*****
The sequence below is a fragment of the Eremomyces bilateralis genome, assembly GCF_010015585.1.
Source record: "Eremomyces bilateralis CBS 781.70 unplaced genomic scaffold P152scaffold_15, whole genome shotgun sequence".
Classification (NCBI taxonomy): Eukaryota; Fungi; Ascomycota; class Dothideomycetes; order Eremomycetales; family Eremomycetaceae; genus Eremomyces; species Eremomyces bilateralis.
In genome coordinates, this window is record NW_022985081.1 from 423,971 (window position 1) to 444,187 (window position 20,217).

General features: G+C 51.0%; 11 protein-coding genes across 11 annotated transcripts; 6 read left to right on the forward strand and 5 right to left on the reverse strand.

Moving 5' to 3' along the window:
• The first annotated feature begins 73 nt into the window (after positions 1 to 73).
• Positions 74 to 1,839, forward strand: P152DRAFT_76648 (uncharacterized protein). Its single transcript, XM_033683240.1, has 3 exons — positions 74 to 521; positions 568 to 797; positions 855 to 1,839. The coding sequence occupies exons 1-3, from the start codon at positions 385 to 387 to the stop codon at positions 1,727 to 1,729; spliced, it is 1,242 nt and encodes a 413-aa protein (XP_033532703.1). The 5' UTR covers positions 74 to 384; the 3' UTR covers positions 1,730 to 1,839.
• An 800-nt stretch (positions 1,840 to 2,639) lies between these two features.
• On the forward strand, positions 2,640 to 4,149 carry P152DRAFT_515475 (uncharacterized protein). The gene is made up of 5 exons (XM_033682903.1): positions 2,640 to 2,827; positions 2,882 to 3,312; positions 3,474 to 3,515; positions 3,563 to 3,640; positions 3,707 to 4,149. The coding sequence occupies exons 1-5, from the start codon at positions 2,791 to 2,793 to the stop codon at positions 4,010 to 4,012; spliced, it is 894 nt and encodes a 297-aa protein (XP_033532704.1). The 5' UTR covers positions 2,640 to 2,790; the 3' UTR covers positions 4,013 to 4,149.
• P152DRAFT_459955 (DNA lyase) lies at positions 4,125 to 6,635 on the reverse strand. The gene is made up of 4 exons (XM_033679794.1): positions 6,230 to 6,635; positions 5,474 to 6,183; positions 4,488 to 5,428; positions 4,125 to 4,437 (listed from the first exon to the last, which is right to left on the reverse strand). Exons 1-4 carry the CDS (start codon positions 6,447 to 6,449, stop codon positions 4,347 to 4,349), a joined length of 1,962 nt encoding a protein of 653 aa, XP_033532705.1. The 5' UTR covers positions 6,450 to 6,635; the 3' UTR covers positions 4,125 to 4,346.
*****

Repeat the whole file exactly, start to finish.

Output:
The sequence below is a fragment of the Eremomyces bilateralis genome, assembly GCF_010015585.1.
Source record: "Eremomyces bilateralis CBS 781.70 unplaced genomic scaffold P152scaffold_15, whole genome shotgun sequence".
Classification (NCBI taxonomy): Eukaryota; Fungi; Ascomycota; class Dothideomycetes; order Eremomycetales; family Eremomycetaceae; genus Eremomyces; species Eremomyces bilateralis.
In genome coordinates, this window is record NW_022985081.1 from 423,971 (window position 1) to 444,187 (window position 20,217).

General features: G+C 51.0%; 11 protein-coding genes across 11 annotated transcripts; 6 read left to right on the forward strand and 5 right to left on the reverse strand.

Moving 5' to 3' along the window:
• The first annotated feature begins 73 nt into the window (after positions 1 to 73).
• Positions 74 to 1,839, forward strand: P152DRAFT_76648 (uncharacterized protein). Its single transcript, XM_033683240.1, has 3 exons — positions 74 to 521; positions 568 to 797; positions 855 to 1,839. The coding sequence occupies exons 1-3, from the start codon at positions 385 to 387 to the stop codon at positions 1,727 to 1,729; spliced, it is 1,242 nt and encodes a 413-aa protein (XP_033532703.1). The 5' UTR covers positions 74 to 384; the 3' UTR covers positions 1,730 to 1,839.
• An 800-nt stretch (positions 1,840 to 2,639) lies between these two features.
• On the forward strand, positions 2,640 to 4,149 carry P152DRAFT_515475 (uncharacterized protein). The gene is made up of 5 exons (XM_033682903.1): positions 2,640 to 2,827; positions 2,882 to 3,312; positions 3,474 to 3,515; positions 3,563 to 3,640; positions 3,707 to 4,149. The coding sequence occupies exons 1-5, from the start codon at positions 2,791 to 2,793 to the stop codon at positions 4,010 to 4,012; spliced, it is 894 nt and encodes a 297-aa protein (XP_033532704.1). The 5' UTR covers positions 2,640 to 2,790; the 3' UTR covers positions 4,013 to 4,149.
• P152DRAFT_459955 (DNA lyase) lies at positions 4,125 to 6,635 on the reverse strand. The gene is made up of 4 exons (XM_033679794.1): positions 6,230 to 6,635; positions 5,474 to 6,183; positions 4,488 to 5,428; positions 4,125 to 4,437 (listed from the first exon to the last, which is right to left on the reverse strand). Exons 1-4 carry the CDS (start codon positions 6,447 to 6,449, stop codon positions 4,347 to 4,349), a joined length of 1,962 nt encoding a protein of 653 aa, XP_033532705.1. The 5' UTR covers positions 6,450 to 6,635; the 3' UTR covers positions 4,125 to 4,346.